As Berkeley County School District officials geared up for their $198 million school improvement referendum last year, District Communications Director Amy Kovach wrote an email to one of three volunteer chairs of the Yes 4 Schools committee.
The district’s lawyer for the bond referendum would attend the next meeting, she wrote to Chad Vail on March 28, “to advise and provide insight to the group on what the district staff can and cannot do to support campaign activities.”
Now the S.C. Attorney General’s Office has requested that the State Ethics Commission and the State Law Enforcement Division look into accusations that the district violated those very laws.
State law makes it is illegal for public officers or employees to “authorize the use of public funds, property, or time to influence the outcome of an election.”
Ethics violations are punishable by a fine of up to $2,000, according to the Ethics Commission.
The accusations are centered on the district’s Yes 4 Schools campaign, which asked voters to approve $198 million in general obligation bonds to build five new schools and renovate 29 others, mainly to ease overcrowding.
The district maintained that the campaign was run by volunteers that included Vail, Jane Pulling and others.
Daniel Island lawyer Josh Whitley raised questions in October about whether the district was using its own resources to produce fliers and videos and to promote the campaign to district employees and the community.
He points to an email Kovach wrote on July 19 that says “the campaign is being run internally from my desk.”
Whitley said he filed a Freedom of Information Act request with the district after hearing concerns from others. He asked for copies of emails to and from Superintendent Rodney Thompson, Assistant Superintendent Archie Franchini and Kovach.
Whitley was an outspoken opponent of the referendum, forming a grass-roots group called Berkeley Citizens for Sustainable Education. He also is the son and brother of district employees and brother-in-law of board member Scott Marino.
After receiving the requested emails, Whitley said, “Based on my review of the public record, I went to the attorney general.”
He issued a statement Monday that said, “I cannot comment beyond confirming that I turned over all evidence to the South Carolina Attorney General due to my belief that the evidence showed serious, systematic, and continuous unethical or illegal activities being conducted out of the district office with authorization or at least the complicity of several members of the school board.”
In a letter dated Jan. 17, Chief Deputy Attorney General John W. McIntosh requested the investigation, writing, “We have received information that indicates potential numerous violations of the South Carolina Ethics Act, and other misconduct in office.”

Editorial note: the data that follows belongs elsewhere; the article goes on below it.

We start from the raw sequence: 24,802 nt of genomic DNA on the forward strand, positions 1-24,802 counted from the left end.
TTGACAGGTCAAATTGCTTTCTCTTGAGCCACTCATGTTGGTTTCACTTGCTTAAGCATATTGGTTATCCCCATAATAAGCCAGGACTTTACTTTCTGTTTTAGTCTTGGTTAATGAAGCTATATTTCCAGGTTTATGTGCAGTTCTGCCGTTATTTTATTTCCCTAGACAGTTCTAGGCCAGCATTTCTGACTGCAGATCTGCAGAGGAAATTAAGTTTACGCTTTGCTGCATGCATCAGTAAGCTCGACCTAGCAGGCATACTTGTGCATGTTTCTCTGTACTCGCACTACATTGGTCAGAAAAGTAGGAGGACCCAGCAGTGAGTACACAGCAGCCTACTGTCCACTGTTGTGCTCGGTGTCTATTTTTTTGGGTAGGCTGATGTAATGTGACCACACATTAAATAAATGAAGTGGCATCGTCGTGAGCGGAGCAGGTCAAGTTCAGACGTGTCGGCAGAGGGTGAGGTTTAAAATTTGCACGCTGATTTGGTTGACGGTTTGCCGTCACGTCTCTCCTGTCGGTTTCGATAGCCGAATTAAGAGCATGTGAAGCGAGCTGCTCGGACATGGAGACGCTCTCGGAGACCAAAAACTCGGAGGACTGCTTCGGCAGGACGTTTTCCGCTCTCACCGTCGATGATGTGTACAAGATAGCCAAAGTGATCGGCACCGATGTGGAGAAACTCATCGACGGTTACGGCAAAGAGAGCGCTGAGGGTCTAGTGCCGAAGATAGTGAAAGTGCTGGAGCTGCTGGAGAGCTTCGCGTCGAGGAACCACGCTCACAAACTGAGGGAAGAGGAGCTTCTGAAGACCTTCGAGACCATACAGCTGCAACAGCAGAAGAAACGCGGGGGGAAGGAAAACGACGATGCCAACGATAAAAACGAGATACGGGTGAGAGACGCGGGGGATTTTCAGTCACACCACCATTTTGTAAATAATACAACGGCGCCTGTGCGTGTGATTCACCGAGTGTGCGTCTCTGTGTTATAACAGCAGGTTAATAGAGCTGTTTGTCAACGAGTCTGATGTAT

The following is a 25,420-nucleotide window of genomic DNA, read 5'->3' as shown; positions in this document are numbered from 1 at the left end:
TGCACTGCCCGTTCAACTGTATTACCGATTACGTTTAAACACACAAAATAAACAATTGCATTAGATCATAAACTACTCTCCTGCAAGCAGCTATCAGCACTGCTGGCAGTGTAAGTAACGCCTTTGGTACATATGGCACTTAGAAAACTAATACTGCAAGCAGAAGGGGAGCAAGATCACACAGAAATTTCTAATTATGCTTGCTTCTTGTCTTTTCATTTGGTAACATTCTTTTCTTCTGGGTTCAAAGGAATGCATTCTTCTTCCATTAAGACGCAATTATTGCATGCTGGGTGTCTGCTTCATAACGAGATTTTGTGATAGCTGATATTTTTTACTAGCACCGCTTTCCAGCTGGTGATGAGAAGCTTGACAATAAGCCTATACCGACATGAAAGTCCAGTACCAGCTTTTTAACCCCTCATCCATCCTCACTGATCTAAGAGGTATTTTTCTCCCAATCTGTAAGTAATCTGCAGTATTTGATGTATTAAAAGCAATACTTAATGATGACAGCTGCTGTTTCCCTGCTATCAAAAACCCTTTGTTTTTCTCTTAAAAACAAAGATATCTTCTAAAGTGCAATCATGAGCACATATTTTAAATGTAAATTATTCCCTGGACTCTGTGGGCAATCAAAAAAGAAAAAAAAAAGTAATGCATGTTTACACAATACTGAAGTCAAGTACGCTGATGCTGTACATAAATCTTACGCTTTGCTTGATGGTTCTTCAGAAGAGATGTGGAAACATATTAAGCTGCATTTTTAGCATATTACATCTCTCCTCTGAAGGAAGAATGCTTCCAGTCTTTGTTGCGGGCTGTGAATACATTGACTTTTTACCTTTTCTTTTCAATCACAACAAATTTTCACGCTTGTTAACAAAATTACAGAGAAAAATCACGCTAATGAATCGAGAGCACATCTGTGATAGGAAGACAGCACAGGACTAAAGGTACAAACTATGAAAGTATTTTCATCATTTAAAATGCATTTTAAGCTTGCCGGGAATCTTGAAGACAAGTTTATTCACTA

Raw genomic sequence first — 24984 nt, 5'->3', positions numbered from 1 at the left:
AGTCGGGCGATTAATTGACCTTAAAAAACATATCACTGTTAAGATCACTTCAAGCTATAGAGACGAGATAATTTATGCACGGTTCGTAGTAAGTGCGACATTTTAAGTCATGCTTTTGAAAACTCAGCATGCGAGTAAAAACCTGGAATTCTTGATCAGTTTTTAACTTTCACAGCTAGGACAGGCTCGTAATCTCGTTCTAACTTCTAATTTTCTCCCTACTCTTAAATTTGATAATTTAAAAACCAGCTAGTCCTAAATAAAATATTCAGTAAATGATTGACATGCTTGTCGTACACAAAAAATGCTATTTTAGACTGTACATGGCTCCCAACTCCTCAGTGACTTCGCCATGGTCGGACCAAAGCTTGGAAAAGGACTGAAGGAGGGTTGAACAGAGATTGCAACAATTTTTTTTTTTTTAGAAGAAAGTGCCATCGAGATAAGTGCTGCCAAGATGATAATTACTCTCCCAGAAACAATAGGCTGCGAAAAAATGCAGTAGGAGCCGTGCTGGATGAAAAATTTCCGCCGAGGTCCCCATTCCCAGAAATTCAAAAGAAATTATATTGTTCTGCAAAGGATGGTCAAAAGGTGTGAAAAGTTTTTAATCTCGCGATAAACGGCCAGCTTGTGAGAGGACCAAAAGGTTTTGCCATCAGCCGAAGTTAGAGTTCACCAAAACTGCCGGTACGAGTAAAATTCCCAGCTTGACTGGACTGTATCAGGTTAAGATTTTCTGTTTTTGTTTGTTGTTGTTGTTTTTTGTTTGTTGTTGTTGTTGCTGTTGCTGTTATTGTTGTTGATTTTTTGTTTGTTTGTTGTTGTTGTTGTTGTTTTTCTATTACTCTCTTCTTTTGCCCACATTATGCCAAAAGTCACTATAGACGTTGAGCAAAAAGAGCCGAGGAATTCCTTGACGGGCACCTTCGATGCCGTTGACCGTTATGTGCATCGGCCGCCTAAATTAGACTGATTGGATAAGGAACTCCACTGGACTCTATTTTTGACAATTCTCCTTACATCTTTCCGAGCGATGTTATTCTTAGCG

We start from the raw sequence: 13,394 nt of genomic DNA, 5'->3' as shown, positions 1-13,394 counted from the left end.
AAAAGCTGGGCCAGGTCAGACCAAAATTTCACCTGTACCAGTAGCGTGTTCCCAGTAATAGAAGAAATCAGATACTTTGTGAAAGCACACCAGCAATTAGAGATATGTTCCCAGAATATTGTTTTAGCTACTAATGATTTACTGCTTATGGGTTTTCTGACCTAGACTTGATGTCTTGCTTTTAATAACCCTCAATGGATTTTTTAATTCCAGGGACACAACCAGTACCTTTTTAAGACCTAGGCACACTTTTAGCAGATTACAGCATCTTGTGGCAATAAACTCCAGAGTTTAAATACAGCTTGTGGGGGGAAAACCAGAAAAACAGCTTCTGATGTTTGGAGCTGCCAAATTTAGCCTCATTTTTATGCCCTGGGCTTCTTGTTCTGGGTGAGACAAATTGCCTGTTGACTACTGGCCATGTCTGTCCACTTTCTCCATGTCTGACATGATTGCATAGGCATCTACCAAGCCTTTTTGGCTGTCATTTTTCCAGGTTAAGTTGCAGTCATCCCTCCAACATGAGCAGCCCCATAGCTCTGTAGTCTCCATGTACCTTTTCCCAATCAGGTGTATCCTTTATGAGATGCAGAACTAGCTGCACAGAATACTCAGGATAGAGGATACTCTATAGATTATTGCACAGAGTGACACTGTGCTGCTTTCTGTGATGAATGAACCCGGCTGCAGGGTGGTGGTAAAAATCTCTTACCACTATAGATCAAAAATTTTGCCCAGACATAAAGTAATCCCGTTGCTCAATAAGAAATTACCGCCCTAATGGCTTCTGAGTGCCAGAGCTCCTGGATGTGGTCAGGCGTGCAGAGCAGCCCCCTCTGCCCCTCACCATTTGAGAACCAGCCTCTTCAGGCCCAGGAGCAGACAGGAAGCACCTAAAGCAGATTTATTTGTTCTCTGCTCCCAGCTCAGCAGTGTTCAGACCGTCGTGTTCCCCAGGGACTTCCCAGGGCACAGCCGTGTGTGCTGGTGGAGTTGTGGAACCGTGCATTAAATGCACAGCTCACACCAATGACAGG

SLED spokesman Thom Berry said Monday he was unable to confirm if there was an investigation under way.
On Monday, the district released a statement that says, “For months there have been rumors and threats arising out of the school improvement bond referendum. As expected, concerns have been raised about the district’s efforts. ... Some of these concerns are now under review by state level authorities and the district is fully cooperating with the individuals involved but has been directed not to discuss the matter. The district will continue to fully cooperate and will provide further responsive information when it is appropriate to do so. We appreciate your understanding that we are not at liberty to discuss this matter further at this time or answer any questions.”
Former school board member Terry Hardesty, now chairman of the county Republican Party, said he was at the meeting at the Attorney General’s Office where the information was presented. Before the referendum, Hardesty, also a member of Berkeley Citizens for Sustainable Education, was another vocal opponent of the issue.
“To me, the biggest disappointment is that they were using district resources to promote the campaign,” he said. “I think it’s really super-hypocritical for a board as a group to sit in judgment of students who break the rules it has written, but the board itself can violate those rules without any retribution. It’s probably the worst possible message we can teach young people.”
Reach Brenda Rindge at 937-5713 or www.facebook.com/brindge.
Notice about comments:
The Post and Courier is pleased to offer readers the enhanced ability to comment on stories. Some of the comments may be reprinted elsewhere in the site or in the newspaper. We ask that you refrain from profanity, hate speech, personal comments and remarks that are off point.